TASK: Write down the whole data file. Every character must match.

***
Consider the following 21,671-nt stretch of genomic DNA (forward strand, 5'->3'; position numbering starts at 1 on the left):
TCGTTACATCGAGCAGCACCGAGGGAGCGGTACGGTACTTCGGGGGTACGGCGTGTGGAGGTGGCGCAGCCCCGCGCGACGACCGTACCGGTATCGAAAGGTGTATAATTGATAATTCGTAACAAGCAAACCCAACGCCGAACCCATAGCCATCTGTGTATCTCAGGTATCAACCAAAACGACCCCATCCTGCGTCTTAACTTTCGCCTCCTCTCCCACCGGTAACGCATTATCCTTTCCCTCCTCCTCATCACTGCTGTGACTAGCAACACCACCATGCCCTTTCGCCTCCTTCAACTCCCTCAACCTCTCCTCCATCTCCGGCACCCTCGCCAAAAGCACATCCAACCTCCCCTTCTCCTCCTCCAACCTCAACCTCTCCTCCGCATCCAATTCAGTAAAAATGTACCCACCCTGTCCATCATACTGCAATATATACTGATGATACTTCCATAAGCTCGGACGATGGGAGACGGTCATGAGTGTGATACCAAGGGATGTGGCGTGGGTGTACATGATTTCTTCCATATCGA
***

Consider the following 21,671-nt stretch of genomic DNA (forward strand, 5'->3'; position numbering starts at 1 on the left):
TCGTTACATCGAGCAGCACCGAGGGAGCGGTACGGTACTTCGGGGGTACGGCGTGTGGAGGTGGCGCAGCCCCGCGCGACGACCGTACCGGTATCGAAAGGTGTATAATTGATAATTCGTAACAAGCAAACCCAACGCCGAACCCATAGCCATCTGTGTATCTCAGGTATCAACCAAAACGACCCCATCCTGCGTCTTAACTTTCGCCTCCTCTCCCACCGGTAACGCATTATCCTTTCCCTCCTCCTCATCACTGCTGTGACTAGCAACACCACCATGCCCTTTCGCCTCCTTCAACTCCCTCAACCTCTCCTCCATCTCCGGCACCCTCGCCAAAAGCACATCCAACCTCCCCTTCTCCTCCTCCAACCTCAACCTCTCCTCCGCATCCAATTCAGTAAAAATGTACCCACCCTGTCCATCATACTGCAATATATACTGATGATACTTCCATAAGCTCGGACGATGGGAGACGGTCATGAGTGTGATACCAAGGGATGTGGCGTGGGTGTACATGATTTCTTCCATATCGA